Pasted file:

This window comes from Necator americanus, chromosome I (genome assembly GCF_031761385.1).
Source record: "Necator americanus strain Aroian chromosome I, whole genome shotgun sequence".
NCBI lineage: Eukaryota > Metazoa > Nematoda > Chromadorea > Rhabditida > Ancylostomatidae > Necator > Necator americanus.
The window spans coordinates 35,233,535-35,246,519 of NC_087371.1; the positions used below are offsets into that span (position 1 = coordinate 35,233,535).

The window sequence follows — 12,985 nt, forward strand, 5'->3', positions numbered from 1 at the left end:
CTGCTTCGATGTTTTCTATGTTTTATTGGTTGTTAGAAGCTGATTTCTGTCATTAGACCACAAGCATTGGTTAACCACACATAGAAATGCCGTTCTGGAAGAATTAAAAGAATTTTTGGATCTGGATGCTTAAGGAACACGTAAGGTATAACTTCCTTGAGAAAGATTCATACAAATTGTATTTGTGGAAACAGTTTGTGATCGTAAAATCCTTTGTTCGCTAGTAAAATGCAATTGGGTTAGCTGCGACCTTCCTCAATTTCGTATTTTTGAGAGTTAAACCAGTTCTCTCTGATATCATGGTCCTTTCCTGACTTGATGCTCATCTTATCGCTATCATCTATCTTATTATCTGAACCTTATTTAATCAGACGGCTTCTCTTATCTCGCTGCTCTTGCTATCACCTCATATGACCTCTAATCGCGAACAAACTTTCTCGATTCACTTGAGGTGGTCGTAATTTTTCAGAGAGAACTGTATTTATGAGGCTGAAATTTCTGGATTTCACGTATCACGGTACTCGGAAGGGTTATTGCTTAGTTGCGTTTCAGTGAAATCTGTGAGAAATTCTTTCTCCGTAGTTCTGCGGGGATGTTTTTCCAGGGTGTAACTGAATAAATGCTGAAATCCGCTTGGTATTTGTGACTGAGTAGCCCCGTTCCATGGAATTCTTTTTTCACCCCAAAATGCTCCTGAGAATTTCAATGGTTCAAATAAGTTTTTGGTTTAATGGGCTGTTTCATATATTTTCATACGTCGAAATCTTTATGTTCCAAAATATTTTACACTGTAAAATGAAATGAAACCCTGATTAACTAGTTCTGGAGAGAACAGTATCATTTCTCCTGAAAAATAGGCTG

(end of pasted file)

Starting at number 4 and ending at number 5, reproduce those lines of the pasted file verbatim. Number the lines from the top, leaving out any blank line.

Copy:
The window spans coordinates 35,233,535-35,246,519 of NC_087371.1; the positions used below are offsets into that span (position 1 = coordinate 35,233,535).

The window sequence follows — 12,985 nt, forward strand, 5'->3', positions numbered from 1 at the left end: